In one week.....The Beach Boys, Neil Young and now...David Bowie. I wrote about the first two already and wasn't blown away by neither of them. Beautiful moments indeed, but poor choices mars (not Mars) each. And then I get this Ziggy Stardust and The Spiders From Mars remastered disc in the mail, celebrating the 40 year anniversary of the release and damn...it's a keeper. What a smooth move to not go in and do some new fangled sounds, but to take a classic album and sonically clean it up with studio pixie dust.
(I could probably include Paul Simon's Graceland remaster as well in this post, but then it wouldn't be a trilogy and I'd have to change the title so I'll keep it the way I started it.)
David Bowie. Nothing to do with roots music or Americana or surf or acoustic or folk. Glitter and glam fairy (a Jerseylicious reference) rock from the early seventies that is as anti-anti as anything we here at No Dep-ville say that we like. Some of you must be cringing this wasted space that we could best be using for more about Neil or Bob or Gram or Alejandro or Townes or any number of our hunky dory heroes (a Bowie reference).
But once upon a time when I was just a young Deadhead before they even came up with that term, the east coast promotion man for RCA Records laid tickets on me for every night - three of them in a row - that Bowie debuted Ziggy and The Spiders from Mars, with Mott The Hoople opening up for them. Long haired, denim bells and cowboy boots...I didn't quite fit in with the boys and girls in dresses and makeup that lined up outside the Tower Theater in Upper Darby. I thought I was going to some stupid concert, but I walked into a movement. Glam. Wham. Bam.
Mott blew the hair off my back and were one of the most powerful bands I'd ever seen live. And when Bowie comes out in just a suit with a sax around his neck to play on "All The Young Dudes" it was a dark cherry chocolate moment. Rich and deep sound as the walls pulsed in and out. Electricity in the air and then the theater went dark for a moment, the lights came up and they were gone. And we waited for the man.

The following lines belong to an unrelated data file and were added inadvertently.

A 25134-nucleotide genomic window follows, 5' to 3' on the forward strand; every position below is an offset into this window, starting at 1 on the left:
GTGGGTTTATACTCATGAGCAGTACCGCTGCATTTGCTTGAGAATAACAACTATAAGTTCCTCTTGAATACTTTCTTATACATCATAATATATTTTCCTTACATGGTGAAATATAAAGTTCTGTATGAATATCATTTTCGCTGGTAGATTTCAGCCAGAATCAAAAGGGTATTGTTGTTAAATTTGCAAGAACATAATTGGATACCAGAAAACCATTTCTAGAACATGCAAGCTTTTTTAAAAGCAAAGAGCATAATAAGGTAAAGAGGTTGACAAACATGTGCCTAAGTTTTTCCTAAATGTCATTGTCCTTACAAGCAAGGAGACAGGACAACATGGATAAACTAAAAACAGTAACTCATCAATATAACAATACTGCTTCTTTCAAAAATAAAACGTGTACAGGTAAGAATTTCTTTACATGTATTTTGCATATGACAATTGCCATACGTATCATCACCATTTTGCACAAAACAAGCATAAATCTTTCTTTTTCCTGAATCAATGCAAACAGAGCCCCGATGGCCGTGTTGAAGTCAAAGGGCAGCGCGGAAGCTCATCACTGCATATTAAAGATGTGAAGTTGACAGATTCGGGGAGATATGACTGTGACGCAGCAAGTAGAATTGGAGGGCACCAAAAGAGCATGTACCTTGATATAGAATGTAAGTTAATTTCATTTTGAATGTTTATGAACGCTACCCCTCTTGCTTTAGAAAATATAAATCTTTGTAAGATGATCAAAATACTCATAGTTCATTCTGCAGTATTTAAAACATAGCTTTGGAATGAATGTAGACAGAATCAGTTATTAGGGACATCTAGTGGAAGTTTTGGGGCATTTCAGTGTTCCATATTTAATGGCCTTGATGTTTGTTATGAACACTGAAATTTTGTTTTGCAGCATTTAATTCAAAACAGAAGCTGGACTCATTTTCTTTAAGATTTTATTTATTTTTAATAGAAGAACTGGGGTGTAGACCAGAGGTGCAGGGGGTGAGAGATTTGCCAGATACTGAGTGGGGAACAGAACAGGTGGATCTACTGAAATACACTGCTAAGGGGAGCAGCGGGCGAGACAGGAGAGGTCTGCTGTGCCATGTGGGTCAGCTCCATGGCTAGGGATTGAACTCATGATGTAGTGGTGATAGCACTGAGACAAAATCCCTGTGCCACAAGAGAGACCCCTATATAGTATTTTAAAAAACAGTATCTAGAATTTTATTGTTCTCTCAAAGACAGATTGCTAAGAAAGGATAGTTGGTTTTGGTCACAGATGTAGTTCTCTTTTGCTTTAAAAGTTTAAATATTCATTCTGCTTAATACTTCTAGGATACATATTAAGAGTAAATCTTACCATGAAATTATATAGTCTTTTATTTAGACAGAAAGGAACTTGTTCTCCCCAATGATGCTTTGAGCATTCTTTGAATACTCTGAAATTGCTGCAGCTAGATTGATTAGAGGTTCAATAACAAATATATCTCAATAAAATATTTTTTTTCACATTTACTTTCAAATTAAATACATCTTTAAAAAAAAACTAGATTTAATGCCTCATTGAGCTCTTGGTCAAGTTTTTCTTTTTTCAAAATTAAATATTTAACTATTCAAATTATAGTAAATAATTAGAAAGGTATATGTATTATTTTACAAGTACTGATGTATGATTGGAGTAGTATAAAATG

Except for a carnival sideshow I went to as a little kid and saw a two-headed man, bearded lady and lizard skinned kid, Bowie in full Ziggy regalia was as if...as if...as if...he had just landed from Mars. A strange alien creature. The Dead and New Riders and the Stones and the Byrds and Gram and Pete Seeger and Dylan and Spooky Tooth and Duane Allman....none of those guys looked like David Bowie. They just played music. Ok....maybe Alice Cooper, the Fugs and Mothers and a few others were hitting up mommy's closet too, but nothing like this. And here it is almost 40 years ago and I can remember every note, every song, every move. I was transfixed and bewildered and no...I didn't trade in my acoustic and stop playing bluegrass and folk music. But I was psychedelicized by the performances.
Now let me tell you about Dynaflex. RCA called it a "flexible formulation" that made your records lay flatter on the turntable. Less breakage and warping. And, oh by the way, much lighter and cheaper to ship. And the funny little secret about this disc was that the plastic shrink wrap would tighten up and actually increase warpage...making your record look like a post-modern ashtray made in high school pottery class. And it made the sound go wah wah wah wah wah. From 1969 to 1980 those little Nippers' at RCA pushed it on us like heroin in Needle Park.
So to the point or stylus if you must: 40 years after the fact we have a remastered Ziggy album released that sounds the way it's supposed to sound and you know what? Screw Neil Young and his Americana grunge and the Beach Boys' "let's prop up Brian and suck his blood again" album and listen to me: if you want to re-experience your youth and wax nostalgic about the old days, get this one for sure. I'm hearing sounds on it that I've never, ever heard before. And although I'm not a huge Bowie fan, for three nights in 1972 this was the shit. As I sit here and listen to it all cleaned up and pretty...consider me a happy little spider.